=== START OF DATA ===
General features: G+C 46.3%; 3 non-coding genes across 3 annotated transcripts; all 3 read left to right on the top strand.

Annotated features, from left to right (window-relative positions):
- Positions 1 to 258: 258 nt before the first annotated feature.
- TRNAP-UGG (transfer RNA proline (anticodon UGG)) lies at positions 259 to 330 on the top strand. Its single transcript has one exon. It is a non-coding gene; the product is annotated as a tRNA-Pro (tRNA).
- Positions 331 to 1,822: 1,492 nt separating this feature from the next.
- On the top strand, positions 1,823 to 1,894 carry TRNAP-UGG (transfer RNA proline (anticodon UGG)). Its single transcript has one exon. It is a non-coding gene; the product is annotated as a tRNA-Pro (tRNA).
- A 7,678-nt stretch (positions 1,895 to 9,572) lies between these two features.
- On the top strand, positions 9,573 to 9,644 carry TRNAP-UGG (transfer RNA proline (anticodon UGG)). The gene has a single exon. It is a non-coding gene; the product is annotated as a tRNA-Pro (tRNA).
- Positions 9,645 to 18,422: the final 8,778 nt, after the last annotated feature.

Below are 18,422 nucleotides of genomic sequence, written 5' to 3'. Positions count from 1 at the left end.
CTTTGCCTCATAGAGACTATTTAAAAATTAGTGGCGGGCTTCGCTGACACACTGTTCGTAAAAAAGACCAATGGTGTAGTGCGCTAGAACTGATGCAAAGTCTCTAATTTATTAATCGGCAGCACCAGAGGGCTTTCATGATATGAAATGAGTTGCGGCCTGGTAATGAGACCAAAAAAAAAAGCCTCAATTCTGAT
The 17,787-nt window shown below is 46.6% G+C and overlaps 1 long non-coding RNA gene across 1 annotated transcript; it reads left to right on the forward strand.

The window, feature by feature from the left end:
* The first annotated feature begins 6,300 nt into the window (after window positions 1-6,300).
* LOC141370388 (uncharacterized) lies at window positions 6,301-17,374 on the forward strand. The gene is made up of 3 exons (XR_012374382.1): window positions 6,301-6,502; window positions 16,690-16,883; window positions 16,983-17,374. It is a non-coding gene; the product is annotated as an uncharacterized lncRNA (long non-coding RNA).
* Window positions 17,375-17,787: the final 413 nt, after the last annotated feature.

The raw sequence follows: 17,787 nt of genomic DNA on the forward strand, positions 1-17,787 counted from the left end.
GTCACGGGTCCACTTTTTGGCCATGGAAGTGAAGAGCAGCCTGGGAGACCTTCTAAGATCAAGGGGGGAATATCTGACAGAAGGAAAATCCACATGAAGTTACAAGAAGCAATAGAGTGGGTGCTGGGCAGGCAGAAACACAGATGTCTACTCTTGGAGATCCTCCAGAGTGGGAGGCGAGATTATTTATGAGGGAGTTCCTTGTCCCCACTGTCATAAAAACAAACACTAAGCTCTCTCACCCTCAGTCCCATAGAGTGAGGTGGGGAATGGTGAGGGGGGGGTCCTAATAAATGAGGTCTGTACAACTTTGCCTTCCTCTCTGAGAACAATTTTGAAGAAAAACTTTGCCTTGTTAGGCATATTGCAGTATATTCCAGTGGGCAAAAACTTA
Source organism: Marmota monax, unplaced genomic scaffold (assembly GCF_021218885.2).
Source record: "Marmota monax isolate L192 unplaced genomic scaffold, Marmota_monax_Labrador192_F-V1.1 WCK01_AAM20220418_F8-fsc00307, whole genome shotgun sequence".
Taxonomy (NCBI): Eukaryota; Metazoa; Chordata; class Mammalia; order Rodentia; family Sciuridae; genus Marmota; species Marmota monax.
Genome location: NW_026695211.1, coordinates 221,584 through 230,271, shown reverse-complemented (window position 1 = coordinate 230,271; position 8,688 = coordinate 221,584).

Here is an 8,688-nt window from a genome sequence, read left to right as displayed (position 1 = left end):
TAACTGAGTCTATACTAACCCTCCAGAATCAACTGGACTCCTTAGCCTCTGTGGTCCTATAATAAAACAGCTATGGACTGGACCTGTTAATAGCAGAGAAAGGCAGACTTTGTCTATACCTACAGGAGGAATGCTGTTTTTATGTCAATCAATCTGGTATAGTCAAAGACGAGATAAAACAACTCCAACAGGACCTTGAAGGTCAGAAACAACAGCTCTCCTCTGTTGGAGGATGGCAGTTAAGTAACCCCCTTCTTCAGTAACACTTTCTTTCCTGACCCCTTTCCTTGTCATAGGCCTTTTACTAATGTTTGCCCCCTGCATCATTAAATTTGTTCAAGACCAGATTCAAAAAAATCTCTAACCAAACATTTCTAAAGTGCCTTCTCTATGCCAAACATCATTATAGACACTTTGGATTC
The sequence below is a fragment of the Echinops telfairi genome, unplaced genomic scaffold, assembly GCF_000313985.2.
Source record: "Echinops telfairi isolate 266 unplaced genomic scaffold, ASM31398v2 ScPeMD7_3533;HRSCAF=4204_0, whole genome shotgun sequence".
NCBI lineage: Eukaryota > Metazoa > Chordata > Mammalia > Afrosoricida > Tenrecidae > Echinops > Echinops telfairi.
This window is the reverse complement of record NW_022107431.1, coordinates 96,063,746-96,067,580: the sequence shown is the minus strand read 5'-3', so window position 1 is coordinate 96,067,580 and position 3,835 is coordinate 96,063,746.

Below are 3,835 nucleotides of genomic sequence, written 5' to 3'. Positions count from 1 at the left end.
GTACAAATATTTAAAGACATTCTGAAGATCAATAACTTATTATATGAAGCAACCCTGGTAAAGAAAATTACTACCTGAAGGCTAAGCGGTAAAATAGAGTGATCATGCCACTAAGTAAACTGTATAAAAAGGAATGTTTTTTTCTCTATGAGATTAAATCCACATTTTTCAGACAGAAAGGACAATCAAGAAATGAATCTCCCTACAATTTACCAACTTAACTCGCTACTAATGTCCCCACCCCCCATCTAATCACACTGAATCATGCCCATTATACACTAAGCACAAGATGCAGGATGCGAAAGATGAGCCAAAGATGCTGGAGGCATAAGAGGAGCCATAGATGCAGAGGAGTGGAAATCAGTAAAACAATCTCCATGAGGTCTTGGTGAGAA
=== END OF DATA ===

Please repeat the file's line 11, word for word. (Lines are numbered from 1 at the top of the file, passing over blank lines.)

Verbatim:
CTTTGCCTCATAGAGACTATTTAAAAATTAGTGGCGGGCTTCGCTGACACACTGTTCGTAAAAAAGACCAATGGTGTAGTGCGCTAGAACTGATGCAAAGTCTCTAATTTATTAATCGGCAGCACCAGAGGGCTTTCATGATATGAAATGAGTTGCGGCCTGGTAATGAGACCAAAAAAAAAAGCCTCAATTCTGAT